I mean, I’ve totally had other boyfriends—mostly weird ones, but we’re not getting into that—and I know he’s had other girlfriends. And that doesn’t even bother me. Sort of. It’s just that every time I get a new boyfriend, I find myself starting to compare him to Seth, and the more that I do, the less I like him. My boyfriend, I mean.
“Sam?” Seth says, snapping me out of my reverie. “Are you even listening to me?”
“Nope, sorry.” I say, and he laughs. Attractively.
“I asked if you were going to the dance.”
“Oh, well duh. Who are you going with this time?”
“Don’t kill me.”
“Promise. Why? If you’re taking—”
“Oh no you didn’t.” I smack him on the arm. Hard. Chelsea Grader has been my nemesis since the third grade when she took my Astronaut Barbie and sent her to the stars by throwing her up in the air and getting her stuck in a tree. Then she went and told the teacher that I took Barbie from her and did it.
We park in front of the restaurant next to Bear’s car, a falling apart pickup truck, and I yell at Seth all the way inside.
“How can you?”
“Look, Sam, she asked me.” He said pointedly. “You know I hate having to say no to stuff like that. Besides,” He leads the way to where our friends are sitting, already eating. “I don’t see what your problem is with her; she’s nice enough.”
“Two words, Seth,” I flip up to fingers. “Astronaut. Barbie.”
I flop down at the table next to my best girl friend, Lyz Carol (Lyz with a “y”, as she refuses to let anyone forget or live without knowing,” and across from Bear Montgomery, who’s got three plates heaped with food in front of him.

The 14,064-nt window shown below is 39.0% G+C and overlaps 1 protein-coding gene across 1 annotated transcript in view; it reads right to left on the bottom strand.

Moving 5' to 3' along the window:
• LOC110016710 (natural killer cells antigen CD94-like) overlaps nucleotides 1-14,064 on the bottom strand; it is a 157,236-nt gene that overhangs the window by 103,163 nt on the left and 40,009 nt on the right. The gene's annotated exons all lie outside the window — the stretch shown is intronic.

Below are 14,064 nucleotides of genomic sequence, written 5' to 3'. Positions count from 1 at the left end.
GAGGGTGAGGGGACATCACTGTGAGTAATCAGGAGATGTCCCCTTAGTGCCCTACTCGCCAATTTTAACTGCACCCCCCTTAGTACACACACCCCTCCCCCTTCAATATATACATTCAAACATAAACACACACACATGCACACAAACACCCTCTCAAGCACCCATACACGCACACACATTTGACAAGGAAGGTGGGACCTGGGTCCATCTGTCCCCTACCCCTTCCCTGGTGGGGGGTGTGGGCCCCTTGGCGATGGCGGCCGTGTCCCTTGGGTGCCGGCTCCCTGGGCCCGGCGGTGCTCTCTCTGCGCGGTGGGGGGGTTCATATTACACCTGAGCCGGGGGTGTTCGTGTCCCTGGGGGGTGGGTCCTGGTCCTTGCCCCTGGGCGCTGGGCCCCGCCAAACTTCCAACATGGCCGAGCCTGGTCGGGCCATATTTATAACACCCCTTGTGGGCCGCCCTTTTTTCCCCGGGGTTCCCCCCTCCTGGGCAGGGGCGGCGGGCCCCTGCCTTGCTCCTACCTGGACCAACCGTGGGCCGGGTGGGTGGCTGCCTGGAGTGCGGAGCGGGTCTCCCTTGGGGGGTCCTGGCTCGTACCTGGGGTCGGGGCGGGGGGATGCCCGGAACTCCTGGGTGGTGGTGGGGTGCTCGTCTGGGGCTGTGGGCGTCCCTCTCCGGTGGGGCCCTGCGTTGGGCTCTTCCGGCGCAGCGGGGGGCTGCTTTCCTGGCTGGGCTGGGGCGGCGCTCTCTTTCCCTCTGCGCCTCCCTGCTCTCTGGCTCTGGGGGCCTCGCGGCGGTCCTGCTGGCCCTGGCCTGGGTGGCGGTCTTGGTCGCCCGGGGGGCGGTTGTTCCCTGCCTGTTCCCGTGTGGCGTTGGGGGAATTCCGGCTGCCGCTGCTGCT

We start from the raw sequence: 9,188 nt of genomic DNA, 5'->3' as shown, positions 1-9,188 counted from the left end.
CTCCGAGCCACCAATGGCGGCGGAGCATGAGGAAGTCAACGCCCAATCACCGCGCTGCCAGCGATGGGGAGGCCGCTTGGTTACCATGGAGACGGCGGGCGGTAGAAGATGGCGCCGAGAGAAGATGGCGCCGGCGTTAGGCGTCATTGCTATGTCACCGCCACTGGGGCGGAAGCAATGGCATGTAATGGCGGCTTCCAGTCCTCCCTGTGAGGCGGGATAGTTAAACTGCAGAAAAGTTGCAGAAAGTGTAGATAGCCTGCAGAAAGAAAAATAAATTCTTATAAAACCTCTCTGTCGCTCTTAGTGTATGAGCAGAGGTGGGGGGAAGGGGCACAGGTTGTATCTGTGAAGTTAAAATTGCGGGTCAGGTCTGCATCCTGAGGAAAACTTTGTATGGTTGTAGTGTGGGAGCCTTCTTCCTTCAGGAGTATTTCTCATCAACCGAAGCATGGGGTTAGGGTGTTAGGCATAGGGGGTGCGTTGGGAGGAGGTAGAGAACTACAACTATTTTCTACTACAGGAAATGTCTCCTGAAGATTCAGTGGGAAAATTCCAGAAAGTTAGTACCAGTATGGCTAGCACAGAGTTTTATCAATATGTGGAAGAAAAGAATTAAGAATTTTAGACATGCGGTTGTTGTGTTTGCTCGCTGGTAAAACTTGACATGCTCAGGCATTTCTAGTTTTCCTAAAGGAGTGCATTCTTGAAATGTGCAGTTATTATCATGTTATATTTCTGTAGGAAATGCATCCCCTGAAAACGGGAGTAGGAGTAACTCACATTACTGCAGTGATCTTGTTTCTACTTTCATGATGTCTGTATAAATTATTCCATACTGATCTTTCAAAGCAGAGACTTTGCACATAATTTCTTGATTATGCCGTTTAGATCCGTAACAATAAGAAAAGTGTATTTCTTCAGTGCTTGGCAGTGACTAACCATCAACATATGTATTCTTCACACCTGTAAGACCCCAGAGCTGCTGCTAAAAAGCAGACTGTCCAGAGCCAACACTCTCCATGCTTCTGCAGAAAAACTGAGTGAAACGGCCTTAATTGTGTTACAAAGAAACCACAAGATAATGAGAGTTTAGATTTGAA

“You,” I say to Lyz, slapping my hands down on the table, causing bear to yell at me for making him spill his pico de gallo, “Will not believe who he—” I point up at Seth, who’s still standing, “Is taking to the dance.”
Seth, Bear, and I have been friends since middle school. Bear (whose real name is Beau, but because he’s so huge and a starting center lineman for our undefeated football team, we call him Bear,) is the jokester of the group. He’s amazingly easy going.
I met Lyz at a summer camp before freshman year, and when I found out she was going to our school, we just sort of became friends. Her parents are really good friends with Bear’s, and she lives with him and his family. They’re always traveling and researching for their documentaries somewhere, so she stays here. I think she really doesn’t care.
“I know!” Lyz agrees. “I so told him not to do it, but Mr. Sensitive was like all…‘I can’t…’”
“I will never let you live this down.” I tell Seth as he orders for both of us; he always knows what I want.
“So, anyway,” I continue, turning to Bear and Liz, “Who are you guys going with?”
“You’re kidding me,” I say through a mouthful of chips. “I am the only one without a date.”
The thought haunts me all day.